All Articles

Introduction to Monads

Monad is a typeclass which allows its instances to be chained using a set of operators. All Monads must implement a group of functions that are collectively known as the Monad Laws. In Haskell, two of these functions are implemented as infix operators, and the remaining third as a regular function. This is roughly how Haskell defines them:

class (Monad m) where
  (>>=) :: Monad m => m a -> (a -> m b) -> m b
  (>>) :: Monad m => m a -> m b -> m b
  return :: Monad m => a -> m a

Bind

The first operator (>>=) is called “bind”. It takes two arguments:

  1. A datatype that conforms to the Monad typeclass, and has a type of ‘a’
  2. A function that takes an ‘a’ as an argument, returns a Monad of type ‘b’
-- IO is a built-in Monad
-- getLine :: IO String
-- putStrLn :: String -> IO ()

duckName :: IO ()
duckName =
    getLine >>= \line ->
    putStrLn ("Quack " ++ line)

In this example, IO receives a line, then passes it as a string to a function, manipulates it, and finally puts it inside another IO Monad.

Generally speaking, the >>= performs the given monadic operation, and binds the resulting value into the given function. Which then returns a new Monad which was computed using that value.

Then

The second operator (>>) is called “then”. It also takes two arguments:

  1. A datatype that conforms to the Monad typeclass, and has a type of ‘a’.
  2. A datatype that conforms to the Monad typeclass, and has a type of ‘b’.
-- putStrLn :: String -> IO ()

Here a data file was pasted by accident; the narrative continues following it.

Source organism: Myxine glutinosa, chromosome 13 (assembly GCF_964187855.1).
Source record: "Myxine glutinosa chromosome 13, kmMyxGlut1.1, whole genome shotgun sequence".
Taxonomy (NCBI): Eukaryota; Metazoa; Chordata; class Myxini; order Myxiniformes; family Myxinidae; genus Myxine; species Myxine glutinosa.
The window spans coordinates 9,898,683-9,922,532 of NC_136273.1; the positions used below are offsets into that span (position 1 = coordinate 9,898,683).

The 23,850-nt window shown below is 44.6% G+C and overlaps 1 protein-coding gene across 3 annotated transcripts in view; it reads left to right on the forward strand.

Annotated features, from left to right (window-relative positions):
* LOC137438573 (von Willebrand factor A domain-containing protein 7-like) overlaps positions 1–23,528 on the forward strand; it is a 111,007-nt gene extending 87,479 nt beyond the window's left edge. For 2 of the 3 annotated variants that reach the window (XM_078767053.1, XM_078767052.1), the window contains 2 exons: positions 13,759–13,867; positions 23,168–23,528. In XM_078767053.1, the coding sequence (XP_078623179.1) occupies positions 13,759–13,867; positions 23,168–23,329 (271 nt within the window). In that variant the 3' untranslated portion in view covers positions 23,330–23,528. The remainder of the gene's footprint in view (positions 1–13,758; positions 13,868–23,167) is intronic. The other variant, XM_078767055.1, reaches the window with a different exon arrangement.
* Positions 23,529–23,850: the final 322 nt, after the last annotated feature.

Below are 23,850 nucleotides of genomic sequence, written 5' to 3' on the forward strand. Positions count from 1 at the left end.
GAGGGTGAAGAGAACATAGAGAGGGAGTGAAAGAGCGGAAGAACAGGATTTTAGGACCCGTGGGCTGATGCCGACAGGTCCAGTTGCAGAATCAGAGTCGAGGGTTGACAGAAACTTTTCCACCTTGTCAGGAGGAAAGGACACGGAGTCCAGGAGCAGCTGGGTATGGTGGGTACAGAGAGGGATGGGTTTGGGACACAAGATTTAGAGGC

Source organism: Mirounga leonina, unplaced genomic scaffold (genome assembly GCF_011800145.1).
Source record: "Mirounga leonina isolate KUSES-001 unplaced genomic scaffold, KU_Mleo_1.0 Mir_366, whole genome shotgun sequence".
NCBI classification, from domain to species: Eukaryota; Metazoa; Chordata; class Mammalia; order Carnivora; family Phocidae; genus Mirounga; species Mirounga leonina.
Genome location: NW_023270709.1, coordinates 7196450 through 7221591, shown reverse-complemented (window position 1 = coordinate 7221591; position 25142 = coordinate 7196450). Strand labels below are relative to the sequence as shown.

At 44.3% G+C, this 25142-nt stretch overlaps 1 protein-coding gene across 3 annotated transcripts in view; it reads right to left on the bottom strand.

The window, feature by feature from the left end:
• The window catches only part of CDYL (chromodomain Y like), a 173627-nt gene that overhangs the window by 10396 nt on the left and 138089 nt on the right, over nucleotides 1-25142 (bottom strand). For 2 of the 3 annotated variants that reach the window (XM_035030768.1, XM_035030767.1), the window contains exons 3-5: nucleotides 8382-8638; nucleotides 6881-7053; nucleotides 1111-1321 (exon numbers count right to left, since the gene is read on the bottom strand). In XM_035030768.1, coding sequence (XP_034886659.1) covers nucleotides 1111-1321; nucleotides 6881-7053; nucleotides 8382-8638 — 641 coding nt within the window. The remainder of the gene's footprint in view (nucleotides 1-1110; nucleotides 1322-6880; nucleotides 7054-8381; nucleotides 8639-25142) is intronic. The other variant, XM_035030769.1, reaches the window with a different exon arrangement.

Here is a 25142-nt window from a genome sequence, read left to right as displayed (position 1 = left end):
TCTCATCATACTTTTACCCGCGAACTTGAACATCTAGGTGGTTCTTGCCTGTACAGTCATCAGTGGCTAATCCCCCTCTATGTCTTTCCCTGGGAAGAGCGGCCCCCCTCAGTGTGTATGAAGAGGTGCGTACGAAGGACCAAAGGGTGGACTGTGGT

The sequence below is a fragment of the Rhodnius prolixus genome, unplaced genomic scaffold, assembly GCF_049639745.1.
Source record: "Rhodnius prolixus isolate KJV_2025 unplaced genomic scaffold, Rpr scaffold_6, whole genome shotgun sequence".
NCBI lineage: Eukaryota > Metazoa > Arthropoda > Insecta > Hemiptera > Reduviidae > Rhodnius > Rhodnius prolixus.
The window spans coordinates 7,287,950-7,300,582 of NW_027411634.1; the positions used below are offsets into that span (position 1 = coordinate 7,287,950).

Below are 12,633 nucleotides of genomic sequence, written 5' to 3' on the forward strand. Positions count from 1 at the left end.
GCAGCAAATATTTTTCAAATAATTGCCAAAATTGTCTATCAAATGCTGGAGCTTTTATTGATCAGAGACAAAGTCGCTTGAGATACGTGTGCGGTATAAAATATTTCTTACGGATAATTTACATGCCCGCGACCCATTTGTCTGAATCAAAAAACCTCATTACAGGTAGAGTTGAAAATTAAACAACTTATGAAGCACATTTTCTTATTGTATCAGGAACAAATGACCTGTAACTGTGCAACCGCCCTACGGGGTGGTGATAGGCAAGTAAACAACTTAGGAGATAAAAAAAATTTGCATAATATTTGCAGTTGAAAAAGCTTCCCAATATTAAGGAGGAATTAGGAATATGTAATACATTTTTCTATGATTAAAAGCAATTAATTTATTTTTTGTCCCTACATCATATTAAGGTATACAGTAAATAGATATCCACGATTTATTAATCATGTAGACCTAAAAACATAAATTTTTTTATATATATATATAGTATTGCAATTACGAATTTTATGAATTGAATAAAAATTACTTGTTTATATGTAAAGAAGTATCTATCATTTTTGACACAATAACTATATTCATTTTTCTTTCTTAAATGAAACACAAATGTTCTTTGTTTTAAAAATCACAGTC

-- putStr :: String -> IO ()
helloWorld :: IO ()
helloWorld =
    putStr "Hello " >>
    putStrLn "world"

In this example, IO receives a line, then another line, and finally displays both lines.

Intuitively, the >> takes two monadic operations, and sequentially invokes them. The second operation takes the context of the first to continue its evaluation. In this example, the context is () since putStrLn returns IO ().

Return

The third function is return. It takes one argument, any value type

Note that return in Monads is not the same as the return statement found in object-oriented programming languages.

monad1 :: (Monad m, Num a) => m a
monad1 = return 1

In this example, return takes an Integer and places it inside a Monad.

In general terms, the return function takes a value of type a and places it inside a Monad container.

Summary

Using the Monad Laws, Monads can perform sequential operations without relying on imperative programming. For example, the previous examples can be chained into a single operation:

helloDuckName =
    getLine >>= \line ->
    putStrLn ("Quack " ++ line) >>
    putStrLn ("Hello, " ++ line) >>
    return 1
Sources
Published 3 Dec 2015